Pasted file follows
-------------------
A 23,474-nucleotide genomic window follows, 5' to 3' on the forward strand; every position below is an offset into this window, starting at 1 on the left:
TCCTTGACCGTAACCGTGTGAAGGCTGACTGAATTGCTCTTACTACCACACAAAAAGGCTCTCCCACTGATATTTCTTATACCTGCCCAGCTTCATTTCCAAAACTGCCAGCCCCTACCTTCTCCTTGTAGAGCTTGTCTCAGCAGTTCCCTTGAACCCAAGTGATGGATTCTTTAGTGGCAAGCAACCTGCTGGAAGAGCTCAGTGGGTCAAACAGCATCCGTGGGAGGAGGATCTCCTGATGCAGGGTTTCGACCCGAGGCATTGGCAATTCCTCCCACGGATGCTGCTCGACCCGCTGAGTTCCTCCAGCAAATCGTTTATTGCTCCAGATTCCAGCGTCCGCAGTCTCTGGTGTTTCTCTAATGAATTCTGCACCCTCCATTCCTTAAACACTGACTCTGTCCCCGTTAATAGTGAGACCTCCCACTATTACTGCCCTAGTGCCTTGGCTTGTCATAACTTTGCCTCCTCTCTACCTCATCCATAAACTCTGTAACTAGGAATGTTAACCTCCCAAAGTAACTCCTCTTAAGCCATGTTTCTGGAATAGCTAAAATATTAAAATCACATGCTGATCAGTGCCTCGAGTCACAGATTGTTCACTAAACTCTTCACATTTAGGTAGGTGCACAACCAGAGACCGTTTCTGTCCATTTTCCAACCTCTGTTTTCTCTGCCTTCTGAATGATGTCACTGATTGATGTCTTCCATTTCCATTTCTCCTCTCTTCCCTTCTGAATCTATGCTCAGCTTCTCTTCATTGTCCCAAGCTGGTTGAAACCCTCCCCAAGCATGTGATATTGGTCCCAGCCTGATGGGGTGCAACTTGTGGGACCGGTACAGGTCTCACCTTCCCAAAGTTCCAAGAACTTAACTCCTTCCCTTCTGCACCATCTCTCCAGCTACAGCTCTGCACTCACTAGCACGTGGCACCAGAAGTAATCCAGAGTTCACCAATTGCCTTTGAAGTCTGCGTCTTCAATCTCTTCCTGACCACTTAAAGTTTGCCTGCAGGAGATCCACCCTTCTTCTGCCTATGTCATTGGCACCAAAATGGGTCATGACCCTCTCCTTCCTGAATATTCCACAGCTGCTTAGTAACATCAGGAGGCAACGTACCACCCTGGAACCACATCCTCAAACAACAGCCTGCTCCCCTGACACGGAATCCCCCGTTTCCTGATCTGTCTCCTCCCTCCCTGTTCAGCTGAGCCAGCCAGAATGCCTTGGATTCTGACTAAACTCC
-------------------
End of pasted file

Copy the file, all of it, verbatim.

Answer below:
A 23,474-nucleotide genomic window follows, 5' to 3' on the forward strand; every position below is an offset into this window, starting at 1 on the left:
TCCTTGACCGTAACCGTGTGAAGGCTGACTGAATTGCTCTTACTACCACACAAAAAGGCTCTCCCACTGATATTTCTTATACCTGCCCAGCTTCATTTCCAAAACTGCCAGCCCCTACCTTCTCCTTGTAGAGCTTGTCTCAGCAGTTCCCTTGAACCCAAGTGATGGATTCTTTAGTGGCAAGCAACCTGCTGGAAGAGCTCAGTGGGTCAAACAGCATCCGTGGGAGGAGGATCTCCTGATGCAGGGTTTCGACCCGAGGCATTGGCAATTCCTCCCACGGATGCTGCTCGACCCGCTGAGTTCCTCCAGCAAATCGTTTATTGCTCCAGATTCCAGCGTCCGCAGTCTCTGGTGTTTCTCTAATGAATTCTGCACCCTCCATTCCTTAAACACTGACTCTGTCCCCGTTAATAGTGAGACCTCCCACTATTACTGCCCTAGTGCCTTGGCTTGTCATAACTTTGCCTCCTCTCTACCTCATCCATAAACTCTGTAACTAGGAATGTTAACCTCCCAAAGTAACTCCTCTTAAGCCATGTTTCTGGAATAGCTAAAATATTAAAATCACATGCTGATCAGTGCCTCGAGTCACAGATTGTTCACTAAACTCTTCACATTTAGGTAGGTGCACAACCAGAGACCGTTTCTGTCCATTTTCCAACCTCTGTTTTCTCTGCCTTCTGAATGATGTCACTGATTGATGTCTTCCATTTCCATTTCTCCTCTCTTCCCTTCTGAATCTATGCTCAGCTTCTCTTCATTGTCCCAAGCTGGTTGAAACCCTCCCCAAGCATGTGATATTGGTCCCAGCCTGATGGGGTGCAACTTGTGGGACCGGTACAGGTCTCACCTTCCCAAAGTTCCAAGAACTTAACTCCTTCCCTTCTGCACCATCTCTCCAGCTACAGCTCTGCACTCACTAGCACGTGGCACCAGAAGTAATCCAGAGTTCACCAATTGCCTTTGAAGTCTGCGTCTTCAATCTCTTCCTGACCACTTAAAGTTTGCCTGCAGGAGATCCACCCTTCTTCTGCCTATGTCATTGGCACCAAAATGGGTCATGACCCTCTCCTTCCTGAATATTCCACAGCTGCTTAGTAACATCAGGAGGCAACGTACCACCCTGGAACCACATCCTCAAACAACAGCCTGCTCCCCTGACACGGAATCCCCCGTTTCCTGATCTGTCTCCTCCCTCCCTGTTCAGCTGAGCCAGCCAGAATGCCTTGGATTCTGACTAAACTCC